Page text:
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Friday, September 30, 2011

NY Times: a Column by Siddhartha Deb

Once upon a time some place in India there was a guy who was riding daily his bicycle everywhere he needed to go. Sometimes he was carrying also his wife on the crossbar. Both of them were happy, life was good. As the wife was advancing in age, her tummy was taking proportions and one day she felt from the bicycle. Funny to watch the scene from some distance, but for him: the wife got furious and accused him to be good of nothing.

This was once upon a time, which in India means in the early nineties. Meanwhile the consumer society penetrated there as everywhere, together with cheap credit, malls and automobile culture.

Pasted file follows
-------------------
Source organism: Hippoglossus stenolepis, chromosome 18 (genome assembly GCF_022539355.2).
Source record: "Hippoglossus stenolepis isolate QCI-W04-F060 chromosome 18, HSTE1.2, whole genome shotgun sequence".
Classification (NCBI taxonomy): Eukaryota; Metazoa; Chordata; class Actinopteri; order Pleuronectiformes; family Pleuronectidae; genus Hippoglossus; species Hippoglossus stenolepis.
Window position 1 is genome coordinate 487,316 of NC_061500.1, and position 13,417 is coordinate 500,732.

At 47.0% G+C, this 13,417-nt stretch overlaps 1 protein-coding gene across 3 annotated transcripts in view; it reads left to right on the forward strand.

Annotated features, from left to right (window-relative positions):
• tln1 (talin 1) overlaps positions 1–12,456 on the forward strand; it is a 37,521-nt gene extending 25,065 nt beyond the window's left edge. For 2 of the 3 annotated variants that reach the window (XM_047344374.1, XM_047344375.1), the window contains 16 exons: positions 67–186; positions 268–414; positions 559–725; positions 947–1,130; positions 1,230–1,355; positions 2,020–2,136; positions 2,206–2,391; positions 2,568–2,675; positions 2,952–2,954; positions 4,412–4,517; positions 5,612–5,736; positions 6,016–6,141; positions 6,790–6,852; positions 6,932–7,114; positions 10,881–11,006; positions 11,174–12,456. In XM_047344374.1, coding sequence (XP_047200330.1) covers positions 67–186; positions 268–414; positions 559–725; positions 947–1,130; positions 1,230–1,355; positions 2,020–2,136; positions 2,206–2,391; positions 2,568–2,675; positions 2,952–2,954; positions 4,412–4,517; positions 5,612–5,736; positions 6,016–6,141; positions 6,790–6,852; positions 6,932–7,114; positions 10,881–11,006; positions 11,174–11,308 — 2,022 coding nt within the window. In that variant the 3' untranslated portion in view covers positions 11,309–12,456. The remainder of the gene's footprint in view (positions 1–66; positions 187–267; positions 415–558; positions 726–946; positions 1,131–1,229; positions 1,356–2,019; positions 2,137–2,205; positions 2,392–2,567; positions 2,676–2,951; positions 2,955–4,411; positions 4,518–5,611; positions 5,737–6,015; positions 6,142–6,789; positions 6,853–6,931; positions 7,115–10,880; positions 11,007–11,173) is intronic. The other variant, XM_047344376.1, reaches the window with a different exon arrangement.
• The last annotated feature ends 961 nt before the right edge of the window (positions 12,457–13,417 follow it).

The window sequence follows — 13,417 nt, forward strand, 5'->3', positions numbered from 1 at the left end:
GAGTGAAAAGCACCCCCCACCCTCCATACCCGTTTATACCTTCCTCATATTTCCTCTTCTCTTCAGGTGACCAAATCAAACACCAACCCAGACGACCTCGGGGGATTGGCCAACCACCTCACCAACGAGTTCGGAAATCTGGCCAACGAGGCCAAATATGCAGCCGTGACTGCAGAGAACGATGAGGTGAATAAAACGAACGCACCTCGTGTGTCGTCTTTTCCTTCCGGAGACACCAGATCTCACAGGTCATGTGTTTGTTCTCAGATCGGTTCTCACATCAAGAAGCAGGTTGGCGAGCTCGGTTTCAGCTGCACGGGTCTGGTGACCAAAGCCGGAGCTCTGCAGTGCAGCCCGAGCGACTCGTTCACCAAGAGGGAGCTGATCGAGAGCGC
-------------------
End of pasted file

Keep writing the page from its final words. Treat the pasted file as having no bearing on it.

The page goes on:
In many ways, the marriage between the Indian middle class and the automobile culture has been disastrous: roads remain awful, drivers continue to be erratic, and traffic in cities like Delhi and Bangalore is worse than ever; and yet the car has become deeply enmeshed with upward mobility, while also complicating this mobility, says Siddhartha Deb (author of The Point of Return and The Beautiful and the Damned: A Portrait of the New India). And he continues, the distinction used to be between those who owned cars and those who didn't, while now distinctions are parsed in terms of the model one owns.
Here is his column in today's NY Times:

(A Life in Books)



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